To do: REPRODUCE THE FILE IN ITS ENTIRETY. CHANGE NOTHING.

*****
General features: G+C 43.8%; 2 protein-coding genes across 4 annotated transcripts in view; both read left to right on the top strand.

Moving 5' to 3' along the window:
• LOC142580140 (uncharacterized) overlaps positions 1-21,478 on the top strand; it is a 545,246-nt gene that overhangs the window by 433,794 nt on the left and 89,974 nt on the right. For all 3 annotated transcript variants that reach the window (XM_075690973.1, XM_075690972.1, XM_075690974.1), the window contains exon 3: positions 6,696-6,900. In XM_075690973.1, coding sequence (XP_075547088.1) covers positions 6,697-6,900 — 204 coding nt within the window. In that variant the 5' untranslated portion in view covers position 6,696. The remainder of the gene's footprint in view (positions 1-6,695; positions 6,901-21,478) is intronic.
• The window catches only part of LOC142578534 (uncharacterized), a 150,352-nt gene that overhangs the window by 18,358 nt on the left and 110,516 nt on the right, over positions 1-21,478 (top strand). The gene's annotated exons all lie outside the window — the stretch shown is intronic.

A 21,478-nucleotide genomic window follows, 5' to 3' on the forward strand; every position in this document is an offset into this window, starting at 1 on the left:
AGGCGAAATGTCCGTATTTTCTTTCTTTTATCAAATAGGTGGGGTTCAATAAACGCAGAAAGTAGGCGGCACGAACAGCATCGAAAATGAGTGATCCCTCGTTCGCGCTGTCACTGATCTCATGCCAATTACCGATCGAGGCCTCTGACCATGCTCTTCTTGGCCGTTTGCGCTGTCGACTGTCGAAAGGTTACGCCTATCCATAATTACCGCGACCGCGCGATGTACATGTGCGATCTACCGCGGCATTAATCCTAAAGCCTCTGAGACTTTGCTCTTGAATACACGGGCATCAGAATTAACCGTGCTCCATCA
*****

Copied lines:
General features: G+C 43.8%; 2 protein-coding genes across 4 annotated transcripts in view; both read left to right on the top strand.

Moving 5' to 3' along the window:
• LOC142580140 (uncharacterized) overlaps positions 1-21,478 on the top strand; it is a 545,246-nt gene that overhangs the window by 433,794 nt on the left and 89,974 nt on the right. For all 3 annotated transcript variants that reach the window (XM_075690973.1, XM_075690972.1, XM_075690974.1), the window contains exon 3: positions 6,696-6,900. In XM_075690973.1, coding sequence (XP_075547088.1) covers positions 6,697-6,900 — 204 coding nt within the window. In that variant the 5' untranslated portion in view covers position 6,696. The remainder of the gene's footprint in view (positions 1-6,695; positions 6,901-21,478) is intronic.
• The window catches only part of LOC142578534 (uncharacterized), a 150,352-nt gene that overhangs the window by 18,358 nt on the left and 110,516 nt on the right, over positions 1-21,478 (top strand). The gene's annotated exons all lie outside the window — the stretch shown is intronic.

A 21,478-nucleotide genomic window follows, 5' to 3' on the forward strand; every position in this document is an offset into this window, starting at 1 on the left:
AGGCGAAATGTCCGTATTTTCTTTCTTTTATCAAATAGGTGGGGTTCAATAAACGCAGAAAGTAGGCGGCACGAACAGCATCGAAAATGAGTGATCCCTCGTTCGCGCTGTCACTGATCTCATGCCAATTACCGATCGAGGCCTCTGACCATGCTCTTCTTGGCCGTTTGCGCTGTCGACTGTCGAAAGGTTACGCCTATCCATAATTACCGCGACCGCGCGATGTACATGTGCGATCTACCGCGGCATTAATCCTAAAGCCTCTGAGACTTTGCTCTTGAATACACGGGCATCAGAATTAACCGTGCTCCATCA